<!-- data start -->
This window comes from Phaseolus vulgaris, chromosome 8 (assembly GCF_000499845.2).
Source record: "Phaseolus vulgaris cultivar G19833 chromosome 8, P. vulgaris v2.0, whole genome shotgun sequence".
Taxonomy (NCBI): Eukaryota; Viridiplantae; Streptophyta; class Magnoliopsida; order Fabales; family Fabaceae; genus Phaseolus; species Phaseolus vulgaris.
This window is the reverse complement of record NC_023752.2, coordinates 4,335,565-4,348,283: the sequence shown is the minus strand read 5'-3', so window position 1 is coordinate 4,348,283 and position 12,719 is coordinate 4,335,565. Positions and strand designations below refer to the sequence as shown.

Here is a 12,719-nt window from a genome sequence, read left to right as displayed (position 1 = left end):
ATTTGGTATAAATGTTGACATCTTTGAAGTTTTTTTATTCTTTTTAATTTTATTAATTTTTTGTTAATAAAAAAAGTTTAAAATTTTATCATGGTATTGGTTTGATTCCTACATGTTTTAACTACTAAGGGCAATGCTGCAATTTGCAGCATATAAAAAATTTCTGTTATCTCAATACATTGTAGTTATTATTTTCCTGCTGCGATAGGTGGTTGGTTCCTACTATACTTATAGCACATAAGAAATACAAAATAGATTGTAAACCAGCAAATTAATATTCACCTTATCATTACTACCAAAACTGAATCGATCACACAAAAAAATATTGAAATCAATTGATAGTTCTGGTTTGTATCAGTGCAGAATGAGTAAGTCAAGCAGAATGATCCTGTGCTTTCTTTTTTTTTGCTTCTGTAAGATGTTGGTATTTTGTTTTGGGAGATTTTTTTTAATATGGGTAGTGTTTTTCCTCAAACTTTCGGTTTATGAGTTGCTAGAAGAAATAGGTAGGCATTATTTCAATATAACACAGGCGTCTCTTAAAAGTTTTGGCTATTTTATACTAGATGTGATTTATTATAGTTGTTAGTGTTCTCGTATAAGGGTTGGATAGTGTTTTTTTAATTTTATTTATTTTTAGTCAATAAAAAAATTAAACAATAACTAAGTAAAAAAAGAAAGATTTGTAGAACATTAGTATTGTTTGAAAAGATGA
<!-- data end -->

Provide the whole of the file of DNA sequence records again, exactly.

This window comes from Phaseolus vulgaris, chromosome 8 (assembly GCF_000499845.2).
Source record: "Phaseolus vulgaris cultivar G19833 chromosome 8, P. vulgaris v2.0, whole genome shotgun sequence".
Taxonomy (NCBI): Eukaryota; Viridiplantae; Streptophyta; class Magnoliopsida; order Fabales; family Fabaceae; genus Phaseolus; species Phaseolus vulgaris.
This window is the reverse complement of record NC_023752.2, coordinates 4,335,565-4,348,283: the sequence shown is the minus strand read 5'-3', so window position 1 is coordinate 4,348,283 and position 12,719 is coordinate 4,335,565. Positions and strand designations below refer to the sequence as shown.

Here is a 12,719-nt window from a genome sequence, read left to right as displayed (position 1 = left end):
ATTTGGTATAAATGTTGACATCTTTGAAGTTTTTTTATTCTTTTTAATTTTATTAATTTTTTGTTAATAAAAAAAGTTTAAAATTTTATCATGGTATTGGTTTGATTCCTACATGTTTTAACTACTAAGGGCAATGCTGCAATTTGCAGCATATAAAAAATTTCTGTTATCTCAATACATTGTAGTTATTATTTTCCTGCTGCGATAGGTGGTTGGTTCCTACTATACTTATAGCACATAAGAAATACAAAATAGATTGTAAACCAGCAAATTAATATTCACCTTATCATTACTACCAAAACTGAATCGATCACACAAAAAAATATTGAAATCAATTGATAGTTCTGGTTTGTATCAGTGCAGAATGAGTAAGTCAAGCAGAATGATCCTGTGCTTTCTTTTTTTTTGCTTCTGTAAGATGTTGGTATTTTGTTTTGGGAGATTTTTTTTAATATGGGTAGTGTTTTTCCTCAAACTTTCGGTTTATGAGTTGCTAGAAGAAATAGGTAGGCATTATTTCAATATAACACAGGCGTCTCTTAAAAGTTTTGGCTATTTTATACTAGATGTGATTTATTATAGTTGTTAGTGTTCTCGTATAAGGGTTGGATAGTGTTTTTTTAATTTTATTTATTTTTAGTCAATAAAAAAATTAAACAATAACTAAGTAAAAAAAGAAAGATTTGTAGAACATTAGTATTGTTTGAAAAGATGA